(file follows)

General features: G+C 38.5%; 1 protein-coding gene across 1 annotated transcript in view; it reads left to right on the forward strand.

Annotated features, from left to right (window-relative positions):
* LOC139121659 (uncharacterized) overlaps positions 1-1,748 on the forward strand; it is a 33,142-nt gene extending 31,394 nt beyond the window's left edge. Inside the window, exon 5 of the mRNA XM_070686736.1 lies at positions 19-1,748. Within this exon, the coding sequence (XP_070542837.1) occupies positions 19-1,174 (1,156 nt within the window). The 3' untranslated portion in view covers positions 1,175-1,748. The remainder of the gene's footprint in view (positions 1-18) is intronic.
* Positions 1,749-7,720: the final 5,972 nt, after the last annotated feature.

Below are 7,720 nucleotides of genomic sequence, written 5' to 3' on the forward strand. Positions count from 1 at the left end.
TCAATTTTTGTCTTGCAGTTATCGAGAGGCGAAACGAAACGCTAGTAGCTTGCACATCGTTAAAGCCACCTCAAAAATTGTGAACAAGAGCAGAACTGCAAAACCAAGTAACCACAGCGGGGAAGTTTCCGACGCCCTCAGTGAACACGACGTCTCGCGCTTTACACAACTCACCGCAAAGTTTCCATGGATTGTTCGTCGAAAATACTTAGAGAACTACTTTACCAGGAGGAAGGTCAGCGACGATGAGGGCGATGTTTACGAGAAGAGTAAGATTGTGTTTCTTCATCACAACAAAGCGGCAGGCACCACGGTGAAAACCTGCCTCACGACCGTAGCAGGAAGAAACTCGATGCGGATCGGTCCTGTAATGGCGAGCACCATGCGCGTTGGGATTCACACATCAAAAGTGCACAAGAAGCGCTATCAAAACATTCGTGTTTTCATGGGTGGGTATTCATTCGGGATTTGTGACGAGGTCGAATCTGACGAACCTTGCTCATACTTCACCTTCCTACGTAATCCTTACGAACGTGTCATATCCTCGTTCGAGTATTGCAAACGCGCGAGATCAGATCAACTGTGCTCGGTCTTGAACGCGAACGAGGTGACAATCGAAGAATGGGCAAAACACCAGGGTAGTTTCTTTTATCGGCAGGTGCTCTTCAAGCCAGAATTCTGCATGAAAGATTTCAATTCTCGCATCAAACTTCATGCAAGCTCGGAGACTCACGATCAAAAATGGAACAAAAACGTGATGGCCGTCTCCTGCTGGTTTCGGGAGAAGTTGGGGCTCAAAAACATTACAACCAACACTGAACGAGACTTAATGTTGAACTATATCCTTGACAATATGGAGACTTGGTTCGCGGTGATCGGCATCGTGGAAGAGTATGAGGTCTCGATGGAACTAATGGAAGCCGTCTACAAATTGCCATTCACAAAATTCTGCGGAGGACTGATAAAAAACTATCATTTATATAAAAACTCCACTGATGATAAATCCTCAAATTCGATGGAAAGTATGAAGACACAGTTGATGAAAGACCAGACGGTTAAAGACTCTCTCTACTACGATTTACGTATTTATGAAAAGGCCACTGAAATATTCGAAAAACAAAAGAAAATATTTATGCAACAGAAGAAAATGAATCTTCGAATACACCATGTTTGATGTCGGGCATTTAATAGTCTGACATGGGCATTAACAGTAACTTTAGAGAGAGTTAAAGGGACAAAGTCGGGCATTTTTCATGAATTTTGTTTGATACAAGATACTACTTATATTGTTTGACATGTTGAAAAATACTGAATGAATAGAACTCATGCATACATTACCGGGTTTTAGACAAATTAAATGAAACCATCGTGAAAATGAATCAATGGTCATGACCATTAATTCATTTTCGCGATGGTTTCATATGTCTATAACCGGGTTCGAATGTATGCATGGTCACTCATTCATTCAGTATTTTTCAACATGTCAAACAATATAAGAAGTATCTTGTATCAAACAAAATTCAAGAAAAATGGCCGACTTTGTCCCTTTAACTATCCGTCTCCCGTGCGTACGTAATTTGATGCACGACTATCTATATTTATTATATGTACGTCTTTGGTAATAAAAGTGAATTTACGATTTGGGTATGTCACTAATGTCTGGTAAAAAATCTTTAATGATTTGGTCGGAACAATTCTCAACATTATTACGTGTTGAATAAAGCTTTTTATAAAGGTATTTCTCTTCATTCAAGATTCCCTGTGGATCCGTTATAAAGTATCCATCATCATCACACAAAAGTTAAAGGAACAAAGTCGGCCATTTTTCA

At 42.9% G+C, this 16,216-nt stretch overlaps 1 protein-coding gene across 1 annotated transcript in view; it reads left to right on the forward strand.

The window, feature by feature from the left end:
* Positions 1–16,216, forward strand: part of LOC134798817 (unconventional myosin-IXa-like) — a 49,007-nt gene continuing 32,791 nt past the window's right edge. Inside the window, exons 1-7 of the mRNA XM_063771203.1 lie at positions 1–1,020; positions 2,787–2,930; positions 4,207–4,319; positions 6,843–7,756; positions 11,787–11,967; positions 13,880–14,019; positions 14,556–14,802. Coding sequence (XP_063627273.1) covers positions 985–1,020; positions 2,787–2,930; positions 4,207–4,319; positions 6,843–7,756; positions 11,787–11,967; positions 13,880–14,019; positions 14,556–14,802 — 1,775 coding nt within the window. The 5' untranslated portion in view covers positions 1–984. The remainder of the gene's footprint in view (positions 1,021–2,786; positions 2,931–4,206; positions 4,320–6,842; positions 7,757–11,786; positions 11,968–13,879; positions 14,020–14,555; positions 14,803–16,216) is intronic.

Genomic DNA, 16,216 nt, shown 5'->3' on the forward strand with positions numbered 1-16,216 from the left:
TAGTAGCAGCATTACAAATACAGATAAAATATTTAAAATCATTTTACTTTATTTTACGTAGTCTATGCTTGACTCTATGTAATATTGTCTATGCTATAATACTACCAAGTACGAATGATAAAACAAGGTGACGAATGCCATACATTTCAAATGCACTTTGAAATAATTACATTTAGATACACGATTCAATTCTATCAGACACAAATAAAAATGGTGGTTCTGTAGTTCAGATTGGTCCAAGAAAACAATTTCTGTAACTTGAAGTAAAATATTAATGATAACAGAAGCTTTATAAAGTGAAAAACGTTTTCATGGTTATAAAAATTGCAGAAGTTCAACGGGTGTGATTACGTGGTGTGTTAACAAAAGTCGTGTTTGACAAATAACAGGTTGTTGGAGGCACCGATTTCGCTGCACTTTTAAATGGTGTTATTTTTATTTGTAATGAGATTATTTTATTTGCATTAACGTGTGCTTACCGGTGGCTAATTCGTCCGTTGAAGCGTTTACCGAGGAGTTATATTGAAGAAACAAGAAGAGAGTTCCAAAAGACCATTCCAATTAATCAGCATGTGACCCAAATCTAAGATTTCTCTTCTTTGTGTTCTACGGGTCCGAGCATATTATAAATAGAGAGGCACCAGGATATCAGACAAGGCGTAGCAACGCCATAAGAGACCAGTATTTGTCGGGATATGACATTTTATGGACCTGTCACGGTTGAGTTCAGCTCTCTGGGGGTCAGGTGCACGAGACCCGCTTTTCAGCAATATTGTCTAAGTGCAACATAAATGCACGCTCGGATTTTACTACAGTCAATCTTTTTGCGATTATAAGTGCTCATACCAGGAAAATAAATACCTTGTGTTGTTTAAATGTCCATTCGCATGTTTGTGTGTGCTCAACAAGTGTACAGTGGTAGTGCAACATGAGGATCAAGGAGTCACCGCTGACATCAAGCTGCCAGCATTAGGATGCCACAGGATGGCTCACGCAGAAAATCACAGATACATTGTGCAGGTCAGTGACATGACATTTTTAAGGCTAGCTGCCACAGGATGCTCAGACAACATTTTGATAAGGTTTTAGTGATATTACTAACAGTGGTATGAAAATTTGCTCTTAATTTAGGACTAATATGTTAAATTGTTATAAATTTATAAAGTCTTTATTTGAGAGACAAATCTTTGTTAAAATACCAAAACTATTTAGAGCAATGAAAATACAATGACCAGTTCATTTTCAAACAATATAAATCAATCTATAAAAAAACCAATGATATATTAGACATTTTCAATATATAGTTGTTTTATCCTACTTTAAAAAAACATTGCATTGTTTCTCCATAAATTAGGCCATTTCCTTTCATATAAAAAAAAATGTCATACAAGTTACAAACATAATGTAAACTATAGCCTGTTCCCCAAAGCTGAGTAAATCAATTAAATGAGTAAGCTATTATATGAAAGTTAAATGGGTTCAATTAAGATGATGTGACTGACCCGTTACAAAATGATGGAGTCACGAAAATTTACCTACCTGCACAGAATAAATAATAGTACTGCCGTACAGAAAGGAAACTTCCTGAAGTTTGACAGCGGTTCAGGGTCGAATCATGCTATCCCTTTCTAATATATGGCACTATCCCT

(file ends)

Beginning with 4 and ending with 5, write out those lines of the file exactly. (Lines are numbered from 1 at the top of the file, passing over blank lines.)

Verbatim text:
* Positions 1,749-7,720: the final 5,972 nt, after the last annotated feature.

Below are 7,720 nucleotides of genomic sequence, written 5' to 3' on the forward strand. Positions count from 1 at the left end.